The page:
• Mon. Jun 24th, 2024

Firewall: Ultra brings high-end multiplayer shooter to PSVR 2 | preview


Apr 13, 2023
Firewall: Ultra brings high-end multiplayer shooter to PSVR 2 | preview


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I’m always happy when nothing goes wrong in a virtual reality game. My glasses don’t break. I don’t get nauseous. And the experience is smooth. That was the case with a demo of Firewall: Ultra, a new VR team shooter game for the PlayStation VR 2 from First Contact Entertainment.

I played multiple rounds of the game this week at Sony’s headquarters in San Mateo, California. I grabbed the hand controllers, put the PSVR 2 on my head, tightened it, and was ready to go. The Sony crew told my fellow game journalists how to play and off we went into four-versus-four matches.

The game is a sequel to 2018’s Firewall: Zero Hour, a PSVR title built with Unreal Engine 4. Firewall Ultra is built with Unreal Engine 5 and it’s coming out sometime this year. It was easy to tell the 3D graphics in VR were pretty good. In the first map, which takes place in an office building, there were combinations of well-lit areas as well as dark places where you could hide out.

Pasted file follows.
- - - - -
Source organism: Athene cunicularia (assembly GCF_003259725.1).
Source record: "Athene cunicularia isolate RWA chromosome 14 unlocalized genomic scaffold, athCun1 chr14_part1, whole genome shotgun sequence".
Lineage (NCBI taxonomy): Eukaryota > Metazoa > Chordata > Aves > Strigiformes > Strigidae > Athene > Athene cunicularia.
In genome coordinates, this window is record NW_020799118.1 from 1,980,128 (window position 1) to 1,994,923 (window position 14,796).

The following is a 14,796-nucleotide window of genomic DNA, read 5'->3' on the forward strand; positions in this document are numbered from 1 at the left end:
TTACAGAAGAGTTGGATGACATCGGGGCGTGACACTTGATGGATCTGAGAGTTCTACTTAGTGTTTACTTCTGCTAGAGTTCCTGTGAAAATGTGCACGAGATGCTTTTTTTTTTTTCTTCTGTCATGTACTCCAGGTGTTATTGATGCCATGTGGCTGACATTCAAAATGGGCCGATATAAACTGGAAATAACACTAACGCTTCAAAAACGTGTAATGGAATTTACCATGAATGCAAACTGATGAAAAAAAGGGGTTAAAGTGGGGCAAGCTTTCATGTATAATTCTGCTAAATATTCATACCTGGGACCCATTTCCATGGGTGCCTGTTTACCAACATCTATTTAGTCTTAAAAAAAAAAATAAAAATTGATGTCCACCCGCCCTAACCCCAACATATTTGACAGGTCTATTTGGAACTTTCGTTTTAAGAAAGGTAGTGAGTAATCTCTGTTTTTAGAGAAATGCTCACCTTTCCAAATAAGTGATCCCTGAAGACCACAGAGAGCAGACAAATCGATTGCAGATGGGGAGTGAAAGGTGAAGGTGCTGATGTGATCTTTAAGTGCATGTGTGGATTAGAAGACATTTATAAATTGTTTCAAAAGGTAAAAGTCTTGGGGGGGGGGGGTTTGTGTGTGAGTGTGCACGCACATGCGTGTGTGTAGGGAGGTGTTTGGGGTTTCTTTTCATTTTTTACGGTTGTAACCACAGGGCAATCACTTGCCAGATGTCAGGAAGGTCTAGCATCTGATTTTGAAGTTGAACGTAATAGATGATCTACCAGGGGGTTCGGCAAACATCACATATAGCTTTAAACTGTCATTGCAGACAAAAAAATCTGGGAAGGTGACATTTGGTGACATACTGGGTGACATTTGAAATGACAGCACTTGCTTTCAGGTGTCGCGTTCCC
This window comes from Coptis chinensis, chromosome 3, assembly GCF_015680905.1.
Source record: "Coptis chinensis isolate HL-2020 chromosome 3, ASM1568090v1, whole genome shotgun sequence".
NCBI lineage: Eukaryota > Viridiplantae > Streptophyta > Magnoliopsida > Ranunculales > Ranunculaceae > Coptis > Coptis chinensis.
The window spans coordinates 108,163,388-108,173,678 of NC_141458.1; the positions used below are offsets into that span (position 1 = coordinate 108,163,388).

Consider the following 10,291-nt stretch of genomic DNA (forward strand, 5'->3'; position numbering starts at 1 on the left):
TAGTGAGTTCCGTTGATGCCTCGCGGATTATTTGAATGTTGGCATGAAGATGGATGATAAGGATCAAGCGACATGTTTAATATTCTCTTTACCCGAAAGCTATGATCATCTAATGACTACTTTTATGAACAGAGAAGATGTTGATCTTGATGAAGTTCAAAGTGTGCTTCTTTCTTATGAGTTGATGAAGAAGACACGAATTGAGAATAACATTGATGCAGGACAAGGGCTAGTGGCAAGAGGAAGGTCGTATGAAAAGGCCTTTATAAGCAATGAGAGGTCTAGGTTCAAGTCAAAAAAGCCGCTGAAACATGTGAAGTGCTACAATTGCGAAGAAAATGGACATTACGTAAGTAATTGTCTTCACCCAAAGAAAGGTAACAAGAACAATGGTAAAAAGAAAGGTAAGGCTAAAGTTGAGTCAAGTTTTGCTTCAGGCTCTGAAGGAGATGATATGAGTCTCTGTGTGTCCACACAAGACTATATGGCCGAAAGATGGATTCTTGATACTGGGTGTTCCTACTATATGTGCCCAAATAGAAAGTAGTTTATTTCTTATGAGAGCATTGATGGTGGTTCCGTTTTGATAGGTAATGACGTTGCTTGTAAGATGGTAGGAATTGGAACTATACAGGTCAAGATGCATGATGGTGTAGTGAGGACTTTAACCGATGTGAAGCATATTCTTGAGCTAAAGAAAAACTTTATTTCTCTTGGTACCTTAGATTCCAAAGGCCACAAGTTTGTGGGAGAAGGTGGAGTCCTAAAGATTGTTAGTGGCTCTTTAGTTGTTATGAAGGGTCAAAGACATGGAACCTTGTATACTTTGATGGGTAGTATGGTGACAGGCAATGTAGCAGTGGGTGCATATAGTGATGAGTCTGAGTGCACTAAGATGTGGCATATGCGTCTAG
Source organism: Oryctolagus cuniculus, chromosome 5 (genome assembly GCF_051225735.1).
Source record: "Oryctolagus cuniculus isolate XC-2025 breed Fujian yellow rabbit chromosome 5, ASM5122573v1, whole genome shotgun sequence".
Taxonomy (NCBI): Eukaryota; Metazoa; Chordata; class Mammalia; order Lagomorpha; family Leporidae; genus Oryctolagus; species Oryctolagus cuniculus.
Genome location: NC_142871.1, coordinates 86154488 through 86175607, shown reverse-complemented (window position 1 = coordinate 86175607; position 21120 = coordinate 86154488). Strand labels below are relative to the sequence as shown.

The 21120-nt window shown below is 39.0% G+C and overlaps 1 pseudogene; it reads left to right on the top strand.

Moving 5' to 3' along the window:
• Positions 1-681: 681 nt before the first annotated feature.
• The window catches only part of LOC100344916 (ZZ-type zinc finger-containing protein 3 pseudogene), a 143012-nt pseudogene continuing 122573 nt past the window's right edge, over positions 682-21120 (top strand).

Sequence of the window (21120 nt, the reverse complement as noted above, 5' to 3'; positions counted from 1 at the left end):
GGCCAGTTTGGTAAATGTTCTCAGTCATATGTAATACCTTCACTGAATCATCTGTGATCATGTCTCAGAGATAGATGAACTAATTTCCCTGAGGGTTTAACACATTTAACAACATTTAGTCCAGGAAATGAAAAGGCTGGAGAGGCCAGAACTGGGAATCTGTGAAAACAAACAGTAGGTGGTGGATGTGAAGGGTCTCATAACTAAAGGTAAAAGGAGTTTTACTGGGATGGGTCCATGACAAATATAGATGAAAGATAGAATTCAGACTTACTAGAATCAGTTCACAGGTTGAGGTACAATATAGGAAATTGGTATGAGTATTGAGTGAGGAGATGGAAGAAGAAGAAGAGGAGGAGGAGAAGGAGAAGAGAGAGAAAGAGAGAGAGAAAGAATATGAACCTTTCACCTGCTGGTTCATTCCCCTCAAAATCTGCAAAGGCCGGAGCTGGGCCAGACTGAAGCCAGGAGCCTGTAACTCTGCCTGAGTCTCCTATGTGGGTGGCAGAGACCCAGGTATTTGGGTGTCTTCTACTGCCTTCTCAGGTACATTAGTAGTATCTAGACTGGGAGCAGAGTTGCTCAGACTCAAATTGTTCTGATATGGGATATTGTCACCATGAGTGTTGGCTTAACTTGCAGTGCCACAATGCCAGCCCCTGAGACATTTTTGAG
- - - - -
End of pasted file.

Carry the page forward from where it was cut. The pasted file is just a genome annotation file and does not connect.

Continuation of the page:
We played about five rounds on two different maps, one in the office building dubbed Social and another dubbed Oil Rig. OK, maybe they could do a better job of naming their maps.


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Social map

The Social map has a lot of lighting and shadows.

We had one fearless Sony leader in our group, telling us about the tasks and the map. In the mode we played, you had to eliminate the enemy team and arm or disarm a computer. One team of four attacked, while the other team defended.